Getting married is what you do when you are madly in love with each other. Unfortunately, it happens often enough that after a while, people no longer want to be married to each other. Divorce does not usually go as smoothly as entering a marriage. In many cases, people argue about almost everything involved in a divorce. One of these things is property. Who is entitled to what if you and your partner separate?
Several arrangements can be made when you enter into the marriage, which has a significant impact on the property of you and your (former) partner during and after the marriage. You would be wise to think carefully about these before the marriage, as they can have far-reaching consequences. This blog discusses the different matrimonial property regimes and their consequences concerning ownership. It should be noted that all that is discussed in this blog applies similarly to a registered partnership.
Community of goods
Under the law the legal community of property automatically applies when parties marry. This has the effect that all property owned by you and your partner belongs to you jointly from the moment of marriage. However, it is important here to distinguish between marriages before and after 1 January 2018. If you married before 1 January 2018, a general community of property applies. This means that ALL property belongs to you together. It does not matter whether you acquired it before or during the marriage. This is no different when it comes to a gift or inheritance. When you subsequently get divorced, all property must be divided. You are both entitled to half of the property. Did you get married after 1 January 2018? Then the limited community of property applies. Only the property you acquired during the marriage belongs to you together. The properties from before the marriage remain of the partner to whom they belonged before the marriage. This means that you will have less property to divide upon divorce.
Do you and your partner want to keep your property intact? If so, you can enter into prenuptial agreements at the time of marriage. This is simply a contract between two spouses in which agreements are made about property, among other things. A distinction can be made between three different types of prenuptial agreements.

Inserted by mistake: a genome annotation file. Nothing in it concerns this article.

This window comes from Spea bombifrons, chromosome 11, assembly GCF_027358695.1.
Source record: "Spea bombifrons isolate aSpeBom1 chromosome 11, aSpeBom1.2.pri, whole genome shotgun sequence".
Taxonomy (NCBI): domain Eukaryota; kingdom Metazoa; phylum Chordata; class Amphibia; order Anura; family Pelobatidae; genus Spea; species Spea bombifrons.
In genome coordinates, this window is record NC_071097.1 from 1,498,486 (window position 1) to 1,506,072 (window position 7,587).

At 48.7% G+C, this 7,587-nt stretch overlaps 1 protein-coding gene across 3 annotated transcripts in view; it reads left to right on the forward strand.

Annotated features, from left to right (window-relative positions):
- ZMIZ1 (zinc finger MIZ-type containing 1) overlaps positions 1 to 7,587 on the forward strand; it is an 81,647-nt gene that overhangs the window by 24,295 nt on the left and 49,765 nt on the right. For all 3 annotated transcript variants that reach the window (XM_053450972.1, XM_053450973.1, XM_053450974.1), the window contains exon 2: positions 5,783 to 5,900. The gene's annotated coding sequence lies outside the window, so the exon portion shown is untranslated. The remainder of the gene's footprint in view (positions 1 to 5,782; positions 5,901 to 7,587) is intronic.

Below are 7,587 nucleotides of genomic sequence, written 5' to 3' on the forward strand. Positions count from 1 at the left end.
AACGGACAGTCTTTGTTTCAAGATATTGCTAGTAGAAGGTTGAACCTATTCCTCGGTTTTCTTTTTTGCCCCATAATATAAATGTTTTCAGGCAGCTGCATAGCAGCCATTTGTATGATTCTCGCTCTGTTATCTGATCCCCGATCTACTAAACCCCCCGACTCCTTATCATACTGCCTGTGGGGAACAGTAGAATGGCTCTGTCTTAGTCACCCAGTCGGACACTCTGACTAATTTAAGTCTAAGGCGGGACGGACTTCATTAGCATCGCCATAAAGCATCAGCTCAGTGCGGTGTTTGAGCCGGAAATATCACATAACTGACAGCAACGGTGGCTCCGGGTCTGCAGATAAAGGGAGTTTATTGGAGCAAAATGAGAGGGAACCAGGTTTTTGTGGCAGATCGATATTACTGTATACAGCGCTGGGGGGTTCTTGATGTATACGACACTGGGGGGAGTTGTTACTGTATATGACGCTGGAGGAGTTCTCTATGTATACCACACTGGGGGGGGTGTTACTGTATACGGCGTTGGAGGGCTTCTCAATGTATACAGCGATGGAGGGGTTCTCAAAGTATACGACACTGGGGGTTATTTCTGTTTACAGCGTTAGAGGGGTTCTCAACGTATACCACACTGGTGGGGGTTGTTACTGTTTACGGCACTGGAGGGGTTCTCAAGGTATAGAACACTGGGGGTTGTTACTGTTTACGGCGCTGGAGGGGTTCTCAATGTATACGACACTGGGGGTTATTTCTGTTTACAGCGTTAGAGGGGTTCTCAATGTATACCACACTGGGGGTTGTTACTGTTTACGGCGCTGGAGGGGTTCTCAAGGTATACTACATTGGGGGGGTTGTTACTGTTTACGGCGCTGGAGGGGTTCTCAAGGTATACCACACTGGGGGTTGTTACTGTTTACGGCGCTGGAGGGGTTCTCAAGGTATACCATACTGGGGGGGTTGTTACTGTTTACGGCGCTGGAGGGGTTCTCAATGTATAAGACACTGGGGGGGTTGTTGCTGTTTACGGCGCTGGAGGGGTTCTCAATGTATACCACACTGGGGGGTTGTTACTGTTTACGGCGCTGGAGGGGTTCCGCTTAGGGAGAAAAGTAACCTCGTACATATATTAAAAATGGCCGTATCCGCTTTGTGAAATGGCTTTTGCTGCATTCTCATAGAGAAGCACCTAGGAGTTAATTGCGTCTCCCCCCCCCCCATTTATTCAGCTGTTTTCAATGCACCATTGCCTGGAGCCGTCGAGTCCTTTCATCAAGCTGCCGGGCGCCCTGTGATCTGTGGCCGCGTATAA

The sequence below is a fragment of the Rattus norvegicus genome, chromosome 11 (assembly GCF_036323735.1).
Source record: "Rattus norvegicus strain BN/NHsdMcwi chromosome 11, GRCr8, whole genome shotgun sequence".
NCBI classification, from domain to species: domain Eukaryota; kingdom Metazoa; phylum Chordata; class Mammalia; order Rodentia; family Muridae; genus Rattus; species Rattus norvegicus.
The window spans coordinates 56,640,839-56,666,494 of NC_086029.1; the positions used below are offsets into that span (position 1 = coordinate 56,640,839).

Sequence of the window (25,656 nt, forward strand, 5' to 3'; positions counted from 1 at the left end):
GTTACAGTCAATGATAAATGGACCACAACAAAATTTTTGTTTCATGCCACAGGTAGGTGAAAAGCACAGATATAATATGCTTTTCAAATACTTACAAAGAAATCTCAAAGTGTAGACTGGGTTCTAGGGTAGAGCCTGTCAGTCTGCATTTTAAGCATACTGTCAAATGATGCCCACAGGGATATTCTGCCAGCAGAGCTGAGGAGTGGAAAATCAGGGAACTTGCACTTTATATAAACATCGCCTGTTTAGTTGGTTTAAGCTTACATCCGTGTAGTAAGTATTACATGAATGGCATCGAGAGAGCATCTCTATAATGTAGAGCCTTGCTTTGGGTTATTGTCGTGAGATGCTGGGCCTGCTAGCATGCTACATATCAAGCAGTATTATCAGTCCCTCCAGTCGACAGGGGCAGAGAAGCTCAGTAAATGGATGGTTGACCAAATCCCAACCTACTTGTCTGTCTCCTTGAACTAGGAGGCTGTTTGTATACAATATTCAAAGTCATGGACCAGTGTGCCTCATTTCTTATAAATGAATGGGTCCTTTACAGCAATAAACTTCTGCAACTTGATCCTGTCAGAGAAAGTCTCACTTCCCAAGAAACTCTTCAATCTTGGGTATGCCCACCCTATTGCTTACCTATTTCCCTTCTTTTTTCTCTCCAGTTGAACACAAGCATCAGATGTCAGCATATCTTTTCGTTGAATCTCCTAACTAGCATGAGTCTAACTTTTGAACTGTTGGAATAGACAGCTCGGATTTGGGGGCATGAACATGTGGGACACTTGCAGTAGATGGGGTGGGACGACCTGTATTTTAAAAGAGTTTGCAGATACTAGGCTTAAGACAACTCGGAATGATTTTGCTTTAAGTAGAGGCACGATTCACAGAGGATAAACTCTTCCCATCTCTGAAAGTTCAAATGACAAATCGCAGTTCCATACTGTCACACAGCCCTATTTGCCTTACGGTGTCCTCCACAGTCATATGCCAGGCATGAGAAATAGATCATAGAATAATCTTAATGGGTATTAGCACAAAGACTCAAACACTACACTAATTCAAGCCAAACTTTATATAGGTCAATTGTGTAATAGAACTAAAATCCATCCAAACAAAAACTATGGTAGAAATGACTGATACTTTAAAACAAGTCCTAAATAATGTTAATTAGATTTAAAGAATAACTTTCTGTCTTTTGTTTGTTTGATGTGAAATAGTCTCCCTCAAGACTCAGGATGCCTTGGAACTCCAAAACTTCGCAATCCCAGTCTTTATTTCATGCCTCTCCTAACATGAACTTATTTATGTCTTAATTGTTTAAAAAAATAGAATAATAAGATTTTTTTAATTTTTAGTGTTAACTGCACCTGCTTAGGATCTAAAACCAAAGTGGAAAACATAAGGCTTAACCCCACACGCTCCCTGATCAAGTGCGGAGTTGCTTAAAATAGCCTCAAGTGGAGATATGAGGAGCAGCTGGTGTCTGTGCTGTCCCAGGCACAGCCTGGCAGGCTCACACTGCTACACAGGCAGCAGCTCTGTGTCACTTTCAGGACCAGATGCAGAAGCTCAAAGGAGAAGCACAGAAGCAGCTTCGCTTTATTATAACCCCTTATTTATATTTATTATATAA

The first possibility is cold exclusion. This involves agreeing in the prenuptial agreement that there is no community of property at all. The partners then arrange that their incomes and property do not flow together or are not set off in any way. When a cold exclusion marriage ends, the ex-partners have little to divide. This is because there is no joint property.
Periodic settlement clause
In addition, the prenuptial agreement may contain a periodic settlement clause. This means that there are separate assets, and therefore property, but that income during the marriage must be divided annually. This means that during the marriage, it must be agreed each year what money was earned that year and what new items belong to whom. Upon divorce, therefore, in that case, only the belongings and money from that year need to be divided. In practice, however, spouses often fail to do the settlement annually during their marriage. As a result, at the time of divorce, all the money and things bought or received during the marriage still have to be divided. Since it is difficult to ascertain afterwards which property was obtained when, this is often a point of discussion during the divorce. It is therefore important, if a periodic settlement clause is included in the prenuptial agreement, to actually carry out the division annually.
Final settlement clause
Finally, it is possible to include a final calculation clause in the prenuptial agreement. This means that, if you get divorced, all property eligible for settlement will be divided as if there was a community of property. The prenuptial agreement often also stipulates which properties fall within this settlement. For example, it can be agreed that certain property belongs to one of the spouses and does not need to be settled, or that only the property acquired at the time of the marriage will be settled. The properties covered by the settlement clause will then be divided by halves upon divorce.
Would you like advice on the different types of marital property arrangements? Or do you need legal guidance on your divorce? Then contact Law & More. Our family lawyers will be happy to help you!